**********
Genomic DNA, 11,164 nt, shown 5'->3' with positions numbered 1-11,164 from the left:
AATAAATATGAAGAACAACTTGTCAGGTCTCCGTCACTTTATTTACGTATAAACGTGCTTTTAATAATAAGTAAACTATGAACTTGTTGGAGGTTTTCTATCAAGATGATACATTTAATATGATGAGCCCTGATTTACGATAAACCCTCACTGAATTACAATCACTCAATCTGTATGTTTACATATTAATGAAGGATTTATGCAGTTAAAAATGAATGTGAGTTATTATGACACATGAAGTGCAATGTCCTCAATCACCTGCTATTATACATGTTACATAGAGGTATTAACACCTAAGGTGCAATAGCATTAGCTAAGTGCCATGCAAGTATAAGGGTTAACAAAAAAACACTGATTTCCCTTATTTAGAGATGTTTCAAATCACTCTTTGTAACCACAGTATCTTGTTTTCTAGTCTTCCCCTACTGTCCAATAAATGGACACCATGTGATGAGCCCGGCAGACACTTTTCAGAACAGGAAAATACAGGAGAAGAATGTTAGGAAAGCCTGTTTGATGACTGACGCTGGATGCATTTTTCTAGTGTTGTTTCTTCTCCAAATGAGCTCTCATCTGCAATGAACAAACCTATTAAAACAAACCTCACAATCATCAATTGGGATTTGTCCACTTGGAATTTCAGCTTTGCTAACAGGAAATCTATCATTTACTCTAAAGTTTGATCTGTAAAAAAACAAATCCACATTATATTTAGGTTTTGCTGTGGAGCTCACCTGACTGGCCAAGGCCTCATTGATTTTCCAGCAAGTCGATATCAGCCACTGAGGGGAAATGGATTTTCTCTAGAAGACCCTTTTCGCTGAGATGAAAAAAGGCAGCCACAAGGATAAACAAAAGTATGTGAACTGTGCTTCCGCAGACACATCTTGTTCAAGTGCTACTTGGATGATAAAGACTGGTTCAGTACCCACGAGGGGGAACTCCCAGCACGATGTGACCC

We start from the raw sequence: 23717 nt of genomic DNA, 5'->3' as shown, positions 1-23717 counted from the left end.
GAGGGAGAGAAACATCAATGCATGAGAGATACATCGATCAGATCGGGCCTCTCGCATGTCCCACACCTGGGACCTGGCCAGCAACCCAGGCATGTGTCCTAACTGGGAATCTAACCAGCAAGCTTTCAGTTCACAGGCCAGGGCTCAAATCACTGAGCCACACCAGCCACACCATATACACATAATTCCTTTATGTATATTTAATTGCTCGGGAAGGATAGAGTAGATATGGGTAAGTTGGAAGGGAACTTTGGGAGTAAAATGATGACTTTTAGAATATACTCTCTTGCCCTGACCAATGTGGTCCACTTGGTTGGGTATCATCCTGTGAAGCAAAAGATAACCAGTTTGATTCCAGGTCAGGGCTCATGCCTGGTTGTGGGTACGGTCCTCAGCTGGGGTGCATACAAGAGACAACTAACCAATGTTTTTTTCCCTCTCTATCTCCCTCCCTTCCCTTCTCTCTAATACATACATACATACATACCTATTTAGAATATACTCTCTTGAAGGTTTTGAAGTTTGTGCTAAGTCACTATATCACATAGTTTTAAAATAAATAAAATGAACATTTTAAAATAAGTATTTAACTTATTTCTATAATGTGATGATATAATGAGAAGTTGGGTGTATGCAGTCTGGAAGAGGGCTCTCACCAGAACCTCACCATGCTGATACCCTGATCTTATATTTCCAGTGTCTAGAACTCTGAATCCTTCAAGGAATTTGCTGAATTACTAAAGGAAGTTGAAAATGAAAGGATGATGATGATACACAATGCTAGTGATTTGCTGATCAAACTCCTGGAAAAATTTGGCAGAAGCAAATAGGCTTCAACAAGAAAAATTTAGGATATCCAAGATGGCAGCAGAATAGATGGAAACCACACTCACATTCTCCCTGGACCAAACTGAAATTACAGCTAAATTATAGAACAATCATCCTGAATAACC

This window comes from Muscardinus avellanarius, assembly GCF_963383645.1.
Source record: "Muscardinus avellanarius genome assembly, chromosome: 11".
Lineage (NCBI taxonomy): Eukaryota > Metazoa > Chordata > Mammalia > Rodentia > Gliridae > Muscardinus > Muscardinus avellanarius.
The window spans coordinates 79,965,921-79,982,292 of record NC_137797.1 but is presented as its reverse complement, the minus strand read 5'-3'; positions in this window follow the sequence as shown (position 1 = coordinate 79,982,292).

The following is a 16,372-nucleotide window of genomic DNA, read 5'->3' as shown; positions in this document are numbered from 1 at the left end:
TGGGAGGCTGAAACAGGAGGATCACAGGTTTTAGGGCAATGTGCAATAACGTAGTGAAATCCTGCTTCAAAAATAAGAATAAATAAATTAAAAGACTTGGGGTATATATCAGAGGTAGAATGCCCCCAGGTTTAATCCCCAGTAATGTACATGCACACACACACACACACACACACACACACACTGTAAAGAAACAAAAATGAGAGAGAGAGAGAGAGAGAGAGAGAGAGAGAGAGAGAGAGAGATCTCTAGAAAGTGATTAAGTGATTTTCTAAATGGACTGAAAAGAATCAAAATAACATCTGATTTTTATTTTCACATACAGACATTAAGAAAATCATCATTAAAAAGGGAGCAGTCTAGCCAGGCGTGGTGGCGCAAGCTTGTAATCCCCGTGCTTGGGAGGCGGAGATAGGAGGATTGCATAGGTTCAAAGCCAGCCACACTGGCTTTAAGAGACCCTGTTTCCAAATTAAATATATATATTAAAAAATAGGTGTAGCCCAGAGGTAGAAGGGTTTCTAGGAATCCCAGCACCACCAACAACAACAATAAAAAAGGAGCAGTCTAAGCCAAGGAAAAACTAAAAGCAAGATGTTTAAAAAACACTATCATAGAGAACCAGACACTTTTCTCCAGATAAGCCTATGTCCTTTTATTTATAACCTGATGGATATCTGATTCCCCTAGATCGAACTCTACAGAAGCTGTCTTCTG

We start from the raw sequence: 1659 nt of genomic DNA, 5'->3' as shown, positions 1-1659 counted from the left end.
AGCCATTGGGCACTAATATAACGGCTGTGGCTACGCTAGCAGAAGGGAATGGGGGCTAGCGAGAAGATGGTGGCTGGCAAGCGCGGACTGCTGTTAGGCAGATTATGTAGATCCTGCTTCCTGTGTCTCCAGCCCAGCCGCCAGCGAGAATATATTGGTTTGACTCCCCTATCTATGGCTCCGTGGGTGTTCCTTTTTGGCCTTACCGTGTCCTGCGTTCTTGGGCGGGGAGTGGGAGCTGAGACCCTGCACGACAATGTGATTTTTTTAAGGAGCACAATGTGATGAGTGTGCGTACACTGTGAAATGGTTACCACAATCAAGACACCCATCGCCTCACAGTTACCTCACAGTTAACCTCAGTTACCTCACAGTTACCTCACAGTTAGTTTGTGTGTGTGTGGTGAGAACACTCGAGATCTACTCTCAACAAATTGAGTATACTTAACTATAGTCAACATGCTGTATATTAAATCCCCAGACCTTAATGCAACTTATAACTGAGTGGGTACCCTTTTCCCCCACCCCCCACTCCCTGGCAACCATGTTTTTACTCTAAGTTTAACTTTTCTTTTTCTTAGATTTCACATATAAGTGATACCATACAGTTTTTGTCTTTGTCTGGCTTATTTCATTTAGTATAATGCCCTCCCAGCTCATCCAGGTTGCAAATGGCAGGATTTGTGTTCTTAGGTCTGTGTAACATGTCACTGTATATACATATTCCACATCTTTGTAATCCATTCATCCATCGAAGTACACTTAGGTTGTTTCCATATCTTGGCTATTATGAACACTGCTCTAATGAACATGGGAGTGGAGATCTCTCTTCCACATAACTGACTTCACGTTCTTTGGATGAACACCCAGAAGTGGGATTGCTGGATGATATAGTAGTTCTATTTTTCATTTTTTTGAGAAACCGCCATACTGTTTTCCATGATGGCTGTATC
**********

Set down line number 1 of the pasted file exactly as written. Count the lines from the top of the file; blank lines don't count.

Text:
Genomic DNA, 11,164 nt, shown 5'->3' with positions numbered 1-11,164 from the left: